Facebook users are entitled to view data about how frequently people have access to their own posts, according to the Electronic Frontier Foundation (EFF), who shared a Facebook data sharing contract with them. The user agreement, which was leaked to a third party, revealed a training document that showed the company tracks user access and handles in real time.
“It’s almost impossible to understate how invasive Facebook’s data tracking regime is,” EFF staff attorney Daniel Goldstein wrote in a blog post.
The user agreement states: “Prior to publication of your post, we may determine whether it’s sensitive and may require us to suspend its distribution temporarily for review.” A redacted version of the document, however, shows that Facebook does not have to manually re-verify every post.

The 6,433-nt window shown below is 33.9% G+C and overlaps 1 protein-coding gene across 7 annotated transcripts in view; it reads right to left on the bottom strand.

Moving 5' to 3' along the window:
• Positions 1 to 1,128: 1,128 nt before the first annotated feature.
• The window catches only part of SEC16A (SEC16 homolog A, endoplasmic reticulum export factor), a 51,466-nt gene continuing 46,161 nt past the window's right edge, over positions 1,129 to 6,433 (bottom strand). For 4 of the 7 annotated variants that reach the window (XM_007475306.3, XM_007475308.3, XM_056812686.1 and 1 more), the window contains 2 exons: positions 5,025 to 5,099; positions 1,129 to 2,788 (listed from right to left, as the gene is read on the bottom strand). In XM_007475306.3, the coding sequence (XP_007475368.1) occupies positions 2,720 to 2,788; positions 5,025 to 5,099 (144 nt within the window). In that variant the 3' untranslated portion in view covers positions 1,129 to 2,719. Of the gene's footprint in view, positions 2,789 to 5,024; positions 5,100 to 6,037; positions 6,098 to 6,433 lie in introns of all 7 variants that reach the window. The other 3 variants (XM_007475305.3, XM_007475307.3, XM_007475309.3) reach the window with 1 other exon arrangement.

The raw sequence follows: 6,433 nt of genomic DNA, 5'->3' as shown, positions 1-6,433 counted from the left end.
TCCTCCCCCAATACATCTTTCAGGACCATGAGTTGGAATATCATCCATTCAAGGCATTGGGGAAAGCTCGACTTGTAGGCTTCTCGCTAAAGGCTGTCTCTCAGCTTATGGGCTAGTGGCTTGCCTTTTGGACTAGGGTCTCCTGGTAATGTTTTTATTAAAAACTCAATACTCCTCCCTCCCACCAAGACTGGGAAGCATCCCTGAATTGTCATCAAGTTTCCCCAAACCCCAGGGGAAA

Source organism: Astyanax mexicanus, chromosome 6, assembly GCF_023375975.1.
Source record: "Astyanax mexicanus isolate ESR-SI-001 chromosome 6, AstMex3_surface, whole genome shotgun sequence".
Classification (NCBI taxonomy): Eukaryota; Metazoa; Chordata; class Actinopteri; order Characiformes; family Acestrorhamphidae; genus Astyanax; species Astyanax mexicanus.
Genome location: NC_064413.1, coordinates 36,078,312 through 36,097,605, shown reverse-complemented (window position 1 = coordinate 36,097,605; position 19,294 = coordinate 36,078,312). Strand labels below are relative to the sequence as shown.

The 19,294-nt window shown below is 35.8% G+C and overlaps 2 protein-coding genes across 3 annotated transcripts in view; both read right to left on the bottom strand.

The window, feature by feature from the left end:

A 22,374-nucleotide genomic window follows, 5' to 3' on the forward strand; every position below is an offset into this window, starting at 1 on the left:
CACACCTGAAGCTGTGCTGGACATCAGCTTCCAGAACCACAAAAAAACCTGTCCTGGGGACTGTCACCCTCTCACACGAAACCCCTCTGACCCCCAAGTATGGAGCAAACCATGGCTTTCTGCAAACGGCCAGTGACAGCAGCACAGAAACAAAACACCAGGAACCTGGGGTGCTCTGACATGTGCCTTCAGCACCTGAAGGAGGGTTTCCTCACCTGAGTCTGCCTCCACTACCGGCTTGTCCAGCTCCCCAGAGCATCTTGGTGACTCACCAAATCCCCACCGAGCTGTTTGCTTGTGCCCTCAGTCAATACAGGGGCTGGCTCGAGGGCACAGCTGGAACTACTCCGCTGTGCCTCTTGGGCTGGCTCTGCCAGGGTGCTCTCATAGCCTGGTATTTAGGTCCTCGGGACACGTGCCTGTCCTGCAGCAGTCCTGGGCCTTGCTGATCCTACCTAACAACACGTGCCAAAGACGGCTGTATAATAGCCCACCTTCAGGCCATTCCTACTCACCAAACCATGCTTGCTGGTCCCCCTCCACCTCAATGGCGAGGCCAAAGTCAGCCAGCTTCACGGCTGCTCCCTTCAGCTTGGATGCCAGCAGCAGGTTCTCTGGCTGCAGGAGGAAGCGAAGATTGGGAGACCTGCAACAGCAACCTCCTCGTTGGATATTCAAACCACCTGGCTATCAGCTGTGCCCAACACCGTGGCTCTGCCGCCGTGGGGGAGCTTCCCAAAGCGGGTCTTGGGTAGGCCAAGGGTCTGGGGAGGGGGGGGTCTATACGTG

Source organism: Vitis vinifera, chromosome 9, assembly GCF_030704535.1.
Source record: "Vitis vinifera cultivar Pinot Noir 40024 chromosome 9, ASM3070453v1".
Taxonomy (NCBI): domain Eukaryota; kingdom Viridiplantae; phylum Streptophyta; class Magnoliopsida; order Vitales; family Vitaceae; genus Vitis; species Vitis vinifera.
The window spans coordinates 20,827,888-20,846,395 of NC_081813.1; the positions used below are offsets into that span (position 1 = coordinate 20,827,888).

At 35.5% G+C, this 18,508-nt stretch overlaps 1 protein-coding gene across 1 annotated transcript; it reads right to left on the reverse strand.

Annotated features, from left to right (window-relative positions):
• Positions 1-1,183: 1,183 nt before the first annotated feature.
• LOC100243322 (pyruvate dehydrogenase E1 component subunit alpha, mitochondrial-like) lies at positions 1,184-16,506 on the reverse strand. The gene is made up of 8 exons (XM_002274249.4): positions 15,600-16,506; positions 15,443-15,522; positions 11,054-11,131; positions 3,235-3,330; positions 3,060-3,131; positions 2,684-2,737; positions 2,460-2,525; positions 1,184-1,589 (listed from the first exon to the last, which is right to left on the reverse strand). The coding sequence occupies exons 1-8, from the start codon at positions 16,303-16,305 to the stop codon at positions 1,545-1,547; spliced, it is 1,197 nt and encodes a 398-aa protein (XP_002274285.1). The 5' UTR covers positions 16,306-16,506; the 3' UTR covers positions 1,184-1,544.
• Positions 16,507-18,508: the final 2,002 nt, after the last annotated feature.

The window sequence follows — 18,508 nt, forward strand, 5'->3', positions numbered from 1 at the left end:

Facebook’s training manual offers details about which posts are deemed sensitive and requires users to actively deactivate them if they have contacted law enforcement or engaged in “dangerous or illegal activity,” including prostitution, drug trafficking and terrorism.
Users’ accounts are also spied on to learn the type of content they use and a list of uses that could potentially trigger tracking by Facebook.
Here are some of the more notable points: